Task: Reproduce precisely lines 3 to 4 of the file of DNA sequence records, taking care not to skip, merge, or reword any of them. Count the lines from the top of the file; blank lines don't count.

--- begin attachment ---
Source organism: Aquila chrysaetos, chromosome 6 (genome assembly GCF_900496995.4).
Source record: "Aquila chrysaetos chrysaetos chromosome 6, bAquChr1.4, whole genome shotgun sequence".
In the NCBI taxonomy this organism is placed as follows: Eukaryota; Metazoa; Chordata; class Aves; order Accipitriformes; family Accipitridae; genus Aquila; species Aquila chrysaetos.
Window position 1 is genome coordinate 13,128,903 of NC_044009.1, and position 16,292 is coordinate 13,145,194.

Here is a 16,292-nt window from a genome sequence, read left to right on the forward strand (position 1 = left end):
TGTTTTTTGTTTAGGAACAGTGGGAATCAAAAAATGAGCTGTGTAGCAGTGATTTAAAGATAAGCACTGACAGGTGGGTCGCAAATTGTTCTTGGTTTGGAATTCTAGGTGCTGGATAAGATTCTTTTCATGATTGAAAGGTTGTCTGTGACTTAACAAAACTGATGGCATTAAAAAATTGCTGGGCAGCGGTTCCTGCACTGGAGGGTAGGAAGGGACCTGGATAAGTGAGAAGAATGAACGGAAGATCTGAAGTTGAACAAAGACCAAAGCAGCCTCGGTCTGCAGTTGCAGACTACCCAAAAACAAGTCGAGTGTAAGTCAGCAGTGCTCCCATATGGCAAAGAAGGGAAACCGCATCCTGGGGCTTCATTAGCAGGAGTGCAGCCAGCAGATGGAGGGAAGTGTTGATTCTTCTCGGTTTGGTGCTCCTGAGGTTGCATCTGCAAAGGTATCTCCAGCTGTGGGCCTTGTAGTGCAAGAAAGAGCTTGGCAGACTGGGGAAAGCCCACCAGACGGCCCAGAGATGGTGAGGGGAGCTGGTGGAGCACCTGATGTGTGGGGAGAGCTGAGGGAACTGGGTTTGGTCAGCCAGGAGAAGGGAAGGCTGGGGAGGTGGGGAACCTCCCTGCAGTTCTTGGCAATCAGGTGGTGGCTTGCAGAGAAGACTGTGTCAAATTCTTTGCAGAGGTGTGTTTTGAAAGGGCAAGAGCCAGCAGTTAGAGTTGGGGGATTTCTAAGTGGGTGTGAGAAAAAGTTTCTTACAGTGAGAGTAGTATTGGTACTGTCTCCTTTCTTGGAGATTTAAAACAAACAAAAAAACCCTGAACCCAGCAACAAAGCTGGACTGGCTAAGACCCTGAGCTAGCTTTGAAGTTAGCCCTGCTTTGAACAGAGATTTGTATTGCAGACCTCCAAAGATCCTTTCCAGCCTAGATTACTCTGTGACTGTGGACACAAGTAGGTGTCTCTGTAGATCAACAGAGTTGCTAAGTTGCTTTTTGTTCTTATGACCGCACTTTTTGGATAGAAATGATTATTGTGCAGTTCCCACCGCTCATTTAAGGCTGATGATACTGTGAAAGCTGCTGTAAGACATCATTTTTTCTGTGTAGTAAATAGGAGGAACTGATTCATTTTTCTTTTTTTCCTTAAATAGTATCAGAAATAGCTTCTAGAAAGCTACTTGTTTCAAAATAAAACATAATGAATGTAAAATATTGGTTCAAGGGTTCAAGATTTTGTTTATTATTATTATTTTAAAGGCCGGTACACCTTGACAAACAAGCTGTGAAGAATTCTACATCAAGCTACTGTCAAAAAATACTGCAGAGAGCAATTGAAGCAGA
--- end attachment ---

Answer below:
In the NCBI taxonomy this organism is placed as follows: Eukaryota; Metazoa; Chordata; class Aves; order Accipitriformes; family Accipitridae; genus Aquila; species Aquila chrysaetos.
Window position 1 is genome coordinate 13,128,903 of NC_044009.1, and position 16,292 is coordinate 13,145,194.